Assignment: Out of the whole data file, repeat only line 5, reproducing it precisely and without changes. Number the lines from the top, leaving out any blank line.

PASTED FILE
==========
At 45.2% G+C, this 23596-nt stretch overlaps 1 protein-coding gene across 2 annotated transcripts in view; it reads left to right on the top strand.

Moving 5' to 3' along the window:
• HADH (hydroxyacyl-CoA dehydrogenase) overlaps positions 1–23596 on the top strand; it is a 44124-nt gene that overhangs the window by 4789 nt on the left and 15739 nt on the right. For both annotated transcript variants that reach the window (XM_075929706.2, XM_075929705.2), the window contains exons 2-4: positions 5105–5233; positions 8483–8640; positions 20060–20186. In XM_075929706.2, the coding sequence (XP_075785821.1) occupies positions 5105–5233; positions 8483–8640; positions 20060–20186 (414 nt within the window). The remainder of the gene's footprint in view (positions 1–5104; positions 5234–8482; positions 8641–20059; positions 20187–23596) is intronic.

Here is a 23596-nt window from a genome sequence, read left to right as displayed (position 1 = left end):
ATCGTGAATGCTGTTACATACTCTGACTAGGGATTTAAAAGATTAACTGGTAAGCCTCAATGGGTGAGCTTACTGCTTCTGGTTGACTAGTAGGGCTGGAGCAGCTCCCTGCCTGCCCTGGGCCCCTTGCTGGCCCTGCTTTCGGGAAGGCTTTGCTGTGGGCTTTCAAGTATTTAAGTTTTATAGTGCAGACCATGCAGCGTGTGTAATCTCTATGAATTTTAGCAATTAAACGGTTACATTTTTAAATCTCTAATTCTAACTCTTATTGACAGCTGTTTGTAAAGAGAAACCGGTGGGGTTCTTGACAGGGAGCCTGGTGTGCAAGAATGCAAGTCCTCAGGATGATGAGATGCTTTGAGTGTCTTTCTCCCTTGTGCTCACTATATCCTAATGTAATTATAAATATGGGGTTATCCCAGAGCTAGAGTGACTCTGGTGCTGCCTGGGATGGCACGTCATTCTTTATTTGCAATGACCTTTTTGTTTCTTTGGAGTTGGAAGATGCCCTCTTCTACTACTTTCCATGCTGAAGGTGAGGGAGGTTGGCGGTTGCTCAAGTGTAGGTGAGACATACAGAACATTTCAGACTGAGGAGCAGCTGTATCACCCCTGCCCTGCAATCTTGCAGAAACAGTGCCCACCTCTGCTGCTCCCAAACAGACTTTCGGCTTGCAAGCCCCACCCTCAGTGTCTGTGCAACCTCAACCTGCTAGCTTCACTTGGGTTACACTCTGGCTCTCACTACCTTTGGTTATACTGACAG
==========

ATCGTGAATGCTGTTACATACTCTGACTAGGGATTTAAAAGATTAACTGGTAAGCCTCAATGGGTGAGCTTACTGCTTCTGGTTGACTAGTAGGGCTGGAGCAGCTCCCTGCCTGCCCTGGGCCCCTTGCTGGCCCTGCTTTCGGGAAGGCTTTGCTGTGGGCTTTCAAGTATTTAAGTTTTATAGTGCAGACCATGCAGCGTGTGTAATCTCTATGAATTTTAGCAATTAAACGGTTACATTTTTAAATCTCTAATTCTAACTCTTATTGACAGCTGTTTGTAAAGAGAAACCGGTGGGGTTCTTGACAGGGAGCCTGGTGTGCAAGAATGCAAGTCCTCAGGATGATGAGATGCTTTGAGTGTCTTTCTCCCTTGTGCTCACTATATCCTAATGTAATTATAAATATGGGGTTATCCCAGAGCTAGAGTGACTCTGGTGCTGCCTGGGATGGCACGTCATTCTTTATTTGCAATGACCTTTTTGTTTCTTTGGAGTTGGAAGATGCCCTCTTCTACTACTTTCCATGCTGAAGGTGAGGGAGGTTGGCGGTTGCTCAAGTGTAGGTGAGACATACAGAACATTTCAGACTGAGGAGCAGCTGTATCACCCCTGCCCTGCAATCTTGCAGAAACAGTGCCCACCTCTGCTGCTCCCAAACAGACTTTCGGCTTGCAAGCCCCACCCTCAGTGTCTGTGCAACCTCAACCTGCTAGCTTCACTTGGGTTACACTCTGGCTCTCACTACCTTTGGTTATACTGACAG